enough for nondestructive collection. We developed the way
of installing the ultra low-density aerogel in a module. The
layer of the extremely low-density aerogel for micro particle
capture was cast on a base layer of higher density. We have
already succeeded in developing a monolithic aerogel block
consisting of multiple layers with different densities.
Our primary purpose is to obtain information not only on
meteoroids and space debris but also on migration of organic
compounds and microbes through space. In addition, we aim
to demonstrate the ability of the aerogel-based micro particle
collecting apparatus in the space environment. Aerogel units
with different density structures will be tested on ISS
Japanese Experiment Module, which will extend a reach of
the micro particle capture operation. Extra low-density
aerogel used in TANPOPO will provide an innovative
technique for planetary expedition in the future.
The group member of Chiba University in TANPOPO
mission has the ability to produce ultra low-density aerogel.
The aerogel made in the method has been used on ISS
Russian Service Module for particle sampling experiment.
The basic design of aerogel tray has been also tested in the
JAXA mission MPAC-SEED. The TANPOPO mission
needs neither signals nor mechanism during the whole
exposure period. The TANPOPO mission is selected as one
of the second stage experiment of ISS-JEM EF. After more
than 1-year exposure in LEO, the trays will be retrieved
manually by EVA crew and sealed in ISS.
The TANPOPO mission teams already have long
experiences in bacterial analysis, organic compound analysis
and micrometeoroid analysis. Accordingly, all the analytical
techniques are ready.
Interface between TANPOPO apparatus and ISS-JEM EF
have been basically designed based on the coordination of EF
designers and EVA directors. This coordination must be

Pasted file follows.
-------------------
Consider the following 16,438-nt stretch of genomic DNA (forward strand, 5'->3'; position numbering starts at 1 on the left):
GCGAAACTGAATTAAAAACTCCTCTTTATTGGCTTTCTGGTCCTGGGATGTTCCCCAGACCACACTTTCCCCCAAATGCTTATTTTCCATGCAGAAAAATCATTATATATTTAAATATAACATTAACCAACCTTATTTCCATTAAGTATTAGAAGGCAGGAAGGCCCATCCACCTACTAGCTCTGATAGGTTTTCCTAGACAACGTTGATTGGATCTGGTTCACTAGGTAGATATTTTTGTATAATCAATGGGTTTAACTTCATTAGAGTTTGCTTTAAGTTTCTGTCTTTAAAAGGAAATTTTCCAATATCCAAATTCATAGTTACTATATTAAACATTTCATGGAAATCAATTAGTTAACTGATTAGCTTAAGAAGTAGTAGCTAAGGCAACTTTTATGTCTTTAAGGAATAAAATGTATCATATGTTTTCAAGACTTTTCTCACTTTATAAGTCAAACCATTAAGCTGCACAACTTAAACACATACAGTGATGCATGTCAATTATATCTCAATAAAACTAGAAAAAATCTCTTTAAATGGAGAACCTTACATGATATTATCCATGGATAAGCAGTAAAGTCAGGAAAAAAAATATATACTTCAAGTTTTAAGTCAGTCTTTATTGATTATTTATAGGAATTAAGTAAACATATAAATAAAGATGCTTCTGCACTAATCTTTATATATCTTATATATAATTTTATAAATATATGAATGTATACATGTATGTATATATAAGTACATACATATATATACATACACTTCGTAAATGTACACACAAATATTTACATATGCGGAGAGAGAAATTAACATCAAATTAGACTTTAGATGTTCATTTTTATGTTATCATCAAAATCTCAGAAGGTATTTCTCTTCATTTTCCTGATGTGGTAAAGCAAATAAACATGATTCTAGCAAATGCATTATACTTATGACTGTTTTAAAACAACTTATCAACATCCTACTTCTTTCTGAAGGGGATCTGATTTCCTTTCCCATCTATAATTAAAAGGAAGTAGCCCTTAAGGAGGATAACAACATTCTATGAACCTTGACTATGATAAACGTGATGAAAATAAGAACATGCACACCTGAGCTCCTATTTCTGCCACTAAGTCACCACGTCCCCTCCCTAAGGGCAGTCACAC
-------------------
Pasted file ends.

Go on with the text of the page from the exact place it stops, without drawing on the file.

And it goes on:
completed within the development time frame of ISS-JEM
EF coordination experiment project. However, all of above
requirements are feasible.
1) S. Arrhenius, Worlds in the Making-the Evolution of the
Universe (translation to English by H. Borns) (1908)
Harper and Brothers Publishers, New York.
2) F. Crick, Life Itself (1981) Simon & Schuster, New
3) M. J. Burchell, R. Thomson and H. Yano, Planet. &
Space Sci., 47 (1999) 189.
4) Y. Kitazawa, A. Fujiwara, T. Kadono, K. Imagawa, Y.
Okada and K. Uematsu, J. Geophys. Res., 104 (E9)
5) H. Yano et al., Adv. in Space Res., 25 (2000) 293.
6) H. Yano, Earth, Planets & Space, 51 (1999) 1233.
7) H. Yano: Meteoroid and space debris impacts on
telescopes in space, in “Preserving the Astronomical
Windows”, (Eds. S. Isobe and Y. Hirayama), Astro. Soc.
of the Pacific, p65-86, (1998).
8) H. Yano and Y. Kitazawa, Proc. the 21st Int'l Symp. on
Space Tech. and Sci.(ISTS), Hakushinsha., Tokyo,
Japan, (1998) 1819.
9) H. Yano et al., Adv. in Space Res. 20 (1997) 1489.
10) H. Yano, Proc. the 19th Int'l Symp. on Space Tech. and
Sci.(ISTS), (Eds. M. Hinada, et al.), Hakushinsha.,
Tokyo, Japan, (1994) 1017.
11) H. Yano, H.J. Fitzgerald and W.G. Tanner, Planet. &
Space Sci., 42 (1994) 793.
12) D. Brownlee et al., Science 314 (2006) 1711.
13) M. E. Zolensky et al., Science 314 (2006) 1735.
14) T. Noguchi et al., Meteorit. Planet. Sci., Vol. 42, No. 3.
15) I. Adachi et al., Nucl. Instr. and Meth. A355 (1995) 390.
16) M. Tabata et al., 2005 IEEE Nucl. Sci. Symp.
Conference Record, Puerto Rico, (2005) 816.
17) C. Chyba, and C. Sagan, Nature 355 (1992) 125.
18) J. R. Cronin, and S. Pizzarello, Science 275 (1997) 951.
19) K. Nakamura-Messenger et al., Science 314 (2006)
20) J. Kissel, and F. R. Krueger, Nature 326 (1987) 755.
21) S. A. Standford, et al., Science 314 (2006) 1720.
22) J. M. Greenberg, and A. Li, Adv. Space Res. 19 (1997)
23) T. Kasamatsu, et al., Bull. Chem. Soc. Jpn. 70 (1997)
24) G. M. Munoz Caro, et al., Nature 416 (2002) 403.
25) M. Bernstein, et al., Nature 416 (2002) 401.
26) M. Hegedüsa, et al., J. Photochem. Photobiol. B, 82
27) Y. Takano et al., Earth Planet. Sci. Lett. 254 (2007) 106.
28) L. A. Rogers and F. C. Meier, Natio. Geographic Soc.
Stratosphere Series. 2 (1936) 146.
29) C. W. Bruch, In: Airborne microbes: symposium of the
society of general microbiology (Gregory, P. A. and
Monteith, J. L. Eds.), Vol. 17 (1967) 385. Cambridge
30) A. A. Imshenetsky et al., On microorganisms of the
stratosphere. Life Scie. Space Res. 14 (1976) 359.
31) W.L. Nicholson et al., Microbiol. Mol. Biol. Rev. 64
32) G. Horneck et al., Orig. Life Evol. Biosph. 31 (2001)